MM: What attributes should organizations be looking for in their future talent and what do leaders need to know to position them for success?


SS: Leaders have personal humility and a strong, unstoppable professional will. They understand the vision and strategy thereby delivering results, but they never lose sight of the importance of people and enabling them to perform at the highest levels. They work toward the greater good of the business.


Leaders are self-aware. Knowing your own strengths and weaknesses makes failure less likely. It also leads to better people skills. There is a greater understanding of how the leader's style, goals and needs affect other people in the organization. This, in turn, contributes to creating that atmosphere of trust and respect that we strive for and helps to set the overall positive tone that allows for full and honest dialogue


We need people who can deal with change and challenge in a rationale, reasoned approach. Leaders must be able to manage relationships so that the team can remain focused on the goals of the organization. They find the common ground to move people to implement the clearly communicated strategy.


Leaders need to be accessible. Networks and empowerment are critical; nothing gets done in a vacuum, and sometimes a leader just needs to get out of the way. A leader is not the focal point through which everything must go to get anything done. Leaders must be willing to take the time to coach and mentor because it is the best way to develop people, not because they are told it is a requirement. The leader must be committed to and truly believe in the process for people development. Lifelong learning is way of life for the true leader and that learning is encouraged throughout the organization.


MM: What advice would you offer to an organization seeking to develop its leaders?


SS: Make mentoring a key component in the day-to-day operation of the business to ensure that people are aware of the endless possibilities that are available and that they know they will be supported as they reach to attain them. Recognize that people will make mistakes and do not "shoot the messenger," but rather use a mistake as a real time learning opportunity. This in no way means accepting or tolerating unethical practices, for which there should be zero tolerance.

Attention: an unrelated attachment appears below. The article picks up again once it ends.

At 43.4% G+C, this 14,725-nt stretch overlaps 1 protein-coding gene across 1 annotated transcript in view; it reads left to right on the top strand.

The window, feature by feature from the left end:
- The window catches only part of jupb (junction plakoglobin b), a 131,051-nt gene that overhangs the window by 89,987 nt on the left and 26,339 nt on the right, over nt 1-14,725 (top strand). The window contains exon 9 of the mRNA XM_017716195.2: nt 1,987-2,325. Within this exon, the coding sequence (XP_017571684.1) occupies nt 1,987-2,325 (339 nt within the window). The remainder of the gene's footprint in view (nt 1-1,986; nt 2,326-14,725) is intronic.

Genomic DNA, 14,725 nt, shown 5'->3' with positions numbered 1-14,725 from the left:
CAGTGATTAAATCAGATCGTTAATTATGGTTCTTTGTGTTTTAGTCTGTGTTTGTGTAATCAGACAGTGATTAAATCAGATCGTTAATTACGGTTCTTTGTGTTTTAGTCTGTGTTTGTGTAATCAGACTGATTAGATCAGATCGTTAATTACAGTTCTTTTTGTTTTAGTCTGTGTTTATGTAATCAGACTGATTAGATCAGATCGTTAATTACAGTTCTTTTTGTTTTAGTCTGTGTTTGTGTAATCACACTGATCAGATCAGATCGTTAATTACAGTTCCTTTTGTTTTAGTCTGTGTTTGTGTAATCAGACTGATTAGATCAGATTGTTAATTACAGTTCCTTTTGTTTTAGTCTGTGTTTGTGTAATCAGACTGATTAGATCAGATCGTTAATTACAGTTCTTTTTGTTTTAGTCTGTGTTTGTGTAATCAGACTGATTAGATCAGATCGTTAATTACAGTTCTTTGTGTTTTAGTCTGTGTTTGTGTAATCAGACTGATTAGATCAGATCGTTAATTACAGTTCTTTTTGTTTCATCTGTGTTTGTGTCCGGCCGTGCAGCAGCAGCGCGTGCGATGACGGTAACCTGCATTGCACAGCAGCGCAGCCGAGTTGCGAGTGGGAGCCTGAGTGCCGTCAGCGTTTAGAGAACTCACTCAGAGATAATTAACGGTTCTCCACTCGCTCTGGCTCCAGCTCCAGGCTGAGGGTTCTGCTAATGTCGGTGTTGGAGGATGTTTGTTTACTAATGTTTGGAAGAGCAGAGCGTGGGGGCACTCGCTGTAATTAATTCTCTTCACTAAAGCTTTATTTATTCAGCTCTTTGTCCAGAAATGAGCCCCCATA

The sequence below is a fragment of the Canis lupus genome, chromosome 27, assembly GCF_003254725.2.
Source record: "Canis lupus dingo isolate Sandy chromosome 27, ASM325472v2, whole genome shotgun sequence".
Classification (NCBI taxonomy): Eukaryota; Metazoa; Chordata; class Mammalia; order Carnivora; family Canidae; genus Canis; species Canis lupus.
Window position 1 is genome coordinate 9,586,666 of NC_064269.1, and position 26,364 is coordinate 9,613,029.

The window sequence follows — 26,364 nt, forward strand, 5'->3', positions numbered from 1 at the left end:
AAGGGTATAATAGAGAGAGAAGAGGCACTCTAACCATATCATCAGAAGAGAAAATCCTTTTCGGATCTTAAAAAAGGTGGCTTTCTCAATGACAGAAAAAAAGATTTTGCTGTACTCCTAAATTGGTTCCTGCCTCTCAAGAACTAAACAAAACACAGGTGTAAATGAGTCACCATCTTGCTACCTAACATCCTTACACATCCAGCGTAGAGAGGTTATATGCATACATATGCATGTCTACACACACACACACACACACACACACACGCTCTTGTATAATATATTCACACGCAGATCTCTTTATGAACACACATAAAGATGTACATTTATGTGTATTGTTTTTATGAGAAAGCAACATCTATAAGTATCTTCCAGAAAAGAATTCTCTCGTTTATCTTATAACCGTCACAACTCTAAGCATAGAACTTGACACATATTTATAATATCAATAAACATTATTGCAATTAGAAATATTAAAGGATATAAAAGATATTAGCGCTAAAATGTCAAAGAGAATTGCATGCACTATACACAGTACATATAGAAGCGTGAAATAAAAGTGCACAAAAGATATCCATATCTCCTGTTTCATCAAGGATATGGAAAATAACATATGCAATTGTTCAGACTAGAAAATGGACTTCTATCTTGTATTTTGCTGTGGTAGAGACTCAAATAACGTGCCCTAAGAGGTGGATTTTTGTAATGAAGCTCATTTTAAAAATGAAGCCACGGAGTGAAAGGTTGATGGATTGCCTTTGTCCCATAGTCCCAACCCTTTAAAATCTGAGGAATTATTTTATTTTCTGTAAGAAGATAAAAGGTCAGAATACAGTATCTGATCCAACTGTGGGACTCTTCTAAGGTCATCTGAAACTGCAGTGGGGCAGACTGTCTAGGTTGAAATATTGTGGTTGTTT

Create the atmosphere that truly allows for all ideas to be heard and to be treated with respect. Don't just talk about empowerment; take active steps to promote empowerment. Look at all of the processes in place and determine if any are barriers to empowerment. If the processes are not essential to maintain the integrity of the business, get rid of them. Encourage people to take part in lifelong learning. It's said repeatedly, but "walk the talk," and hold people accountable.


MM: What two books would you recommend that all leaders look to for inspiration and wisdom?


SS: The Leadership Challenge, Fourth Edition by Kouzes & Posner because it deals with leadership for everyone in terms of personal self-development and recognizes that we live and work in a global environment. Good to Great by Jim Collins because it encompasses every area of business strategy and practices, and it integrates leadership into the process of going beyond good and getting to great.

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A Note to Our Readers:

We believe that leaders cannot be effective without a strong and ongoing commitment to mentoring excellence. This belief, our passion for mentoring excellence, and our extensive experience in the field with organizations led us to create the Center for Mentoring Excellence. At our virtual center,, you will find mentoring tools and resources, expert advice and a forum for sharing best mentoring practices. We hope that you will visit us there and let us know how we can continue to help you raise the bar on mentoring in your organization.